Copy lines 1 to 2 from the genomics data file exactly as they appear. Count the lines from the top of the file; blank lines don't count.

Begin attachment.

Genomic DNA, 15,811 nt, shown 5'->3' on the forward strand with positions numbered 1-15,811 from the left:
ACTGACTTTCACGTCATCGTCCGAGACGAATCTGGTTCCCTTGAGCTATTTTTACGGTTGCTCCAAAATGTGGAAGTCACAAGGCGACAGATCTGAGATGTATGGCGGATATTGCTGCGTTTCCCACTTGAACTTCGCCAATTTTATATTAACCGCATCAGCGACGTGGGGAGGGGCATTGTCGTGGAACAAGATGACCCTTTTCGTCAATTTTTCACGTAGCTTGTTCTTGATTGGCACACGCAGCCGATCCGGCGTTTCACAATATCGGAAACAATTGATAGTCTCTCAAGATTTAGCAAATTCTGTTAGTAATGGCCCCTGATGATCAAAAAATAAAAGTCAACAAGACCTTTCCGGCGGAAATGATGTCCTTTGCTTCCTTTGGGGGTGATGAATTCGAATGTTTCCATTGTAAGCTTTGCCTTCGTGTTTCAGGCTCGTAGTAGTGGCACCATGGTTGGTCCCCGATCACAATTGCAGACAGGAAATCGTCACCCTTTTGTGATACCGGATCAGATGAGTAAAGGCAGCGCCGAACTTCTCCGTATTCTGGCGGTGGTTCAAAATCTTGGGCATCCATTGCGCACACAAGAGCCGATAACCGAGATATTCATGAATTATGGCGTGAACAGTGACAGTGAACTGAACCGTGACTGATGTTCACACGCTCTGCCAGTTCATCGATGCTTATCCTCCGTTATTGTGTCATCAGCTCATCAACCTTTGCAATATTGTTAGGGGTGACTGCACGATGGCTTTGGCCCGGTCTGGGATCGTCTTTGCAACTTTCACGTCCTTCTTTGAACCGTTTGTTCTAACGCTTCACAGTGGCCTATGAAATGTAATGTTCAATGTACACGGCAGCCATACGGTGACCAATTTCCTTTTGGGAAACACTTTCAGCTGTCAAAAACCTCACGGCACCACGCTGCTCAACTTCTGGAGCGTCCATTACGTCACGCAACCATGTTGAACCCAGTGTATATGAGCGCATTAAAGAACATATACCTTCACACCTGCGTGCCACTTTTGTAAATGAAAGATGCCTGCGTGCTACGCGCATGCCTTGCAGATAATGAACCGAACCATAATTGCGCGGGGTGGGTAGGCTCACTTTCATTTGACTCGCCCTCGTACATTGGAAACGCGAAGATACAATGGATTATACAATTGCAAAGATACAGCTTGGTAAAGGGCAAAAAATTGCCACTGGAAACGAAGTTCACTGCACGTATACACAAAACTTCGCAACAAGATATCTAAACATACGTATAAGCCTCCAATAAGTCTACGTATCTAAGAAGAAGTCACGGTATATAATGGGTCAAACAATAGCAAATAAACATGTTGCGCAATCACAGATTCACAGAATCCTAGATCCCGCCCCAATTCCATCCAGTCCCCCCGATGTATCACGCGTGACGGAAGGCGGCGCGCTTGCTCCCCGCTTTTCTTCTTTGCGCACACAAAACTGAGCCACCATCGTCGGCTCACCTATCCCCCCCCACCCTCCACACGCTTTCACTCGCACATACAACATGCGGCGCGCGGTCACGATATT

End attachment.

Genomic DNA, 15,811 nt, shown 5'->3' on the forward strand with positions numbered 1-15,811 from the left:
ACTGACTTTCACGTCATCGTCCGAGACGAATCTGGTTCCCTTGAGCTATTTTTACGGTTGCTCCAAAATGTGGAAGTCACAAGGCGACAGATCTGAGATGTATGGCGGATATTGCTGCGTTTCCCACTTGAACTTCGCCAATTTTATATTAACCGCATCAGCGACGTGGGGAGGGGCATTGTCGTGGAACAAGATGACCCTTTTCGTCAATTTTTCACGTAGCTTGTTCTTGATTGGCACACGCAGCCGATCCGGCGTTTCACAATATCGGAAACAATTGATAGTCTCTCAAGATTTAGCAAATTCTGTTAGTAATGGCCCCTGATGATCAAAAAATAAAAGTCAACAAGACCTTTCCGGCGGAAATGATGTCCTTTGCTTCCTTTGGGGGTGATGAATTCGAATGTTTCCATTGTAAGCTTTGCCTTCGTGTTTCAGGCTCGTAGTAGTGGCACCATGGTTGGTCCCCGATCACAATTGCAGACAGGAAATCGTCACCCTTTTGTGATACCGGATCAGATGAGTAAAGGCAGCGCCGAACTTCTCCGTATTCTGGCGGTGGTTCAAAATCTTGGGCATCCATTGCGCACACAAGAGCCGATAACCGAGATATTCATGAATTATGGCGTGAACAGTGACAGTGAACTGAACCGTGACTGATGTTCACACGCTCTGCCAGTTCATCGATGCTTATCCTCCGTTATTGTGTCATCAGCTCATCAACCTTTGCAATATTGTTAGGGGTGACTGCACGATGGCTTTGGCCCGGTCTGGGATCGTCTTTGCAACTTTCACGTCCTTCTTTGAACCGTTTGTTCTAACGCTTCACAGTGGCCTATGAAATGTAATGTTCAATGTACACGGCAGCCATACGGTGACCAATTTCCTTTTGGGAAACACTTTCAGCTGTCAAAAACCTCACGGCACCACGCTGCTCAACTTCTGGAGCGTCCATTACGTCACGCAACCATGTTGAACCCAGTGTATATGAGCGCATTAAAGAACATATACCTTCACACCTGCGTGCCACTTTTGTAAATGAAAGATGCCTGCGTGCTACGCGCATGCCTTGCAGATAATGAACCGAACCATAATTGCGCGGGGTGGGTAGGCTCACTTTCATTTGACTCGCCCTCGTACATTGGAAACGCGAAGATACAATGGATTATACAATTGCAAAGATACAGCTTGGTAAAGGGCAAAAAATTGCCACTGGAAACGAAGTTCACTGCACGTATACACAAAACTTCGCAACAAGATATCTAAACATACGTATAAGCCTCCAATAAGTCTACGTATCTAAGAAGAAGTCACGGTATATAATGGGTCAAACAATAGCAAATAAACATGTTGCGCAATCACAGATTCACAGAATCCTAGATCCCGCCCCAATTCCATCCAGTCCCCCCGATGTATCACGCGTGACGGAAGGCGGCGCGCTTGCTCCCCGCTTTTCTTCTTTGCGCACACAAAACTGAGCCACCATCGTCGGCTCACCTATCCCCCCCCACCCTCCACACGCTTTCACTCGCACATACAACATGCGGCGCGCGGTCACGATATT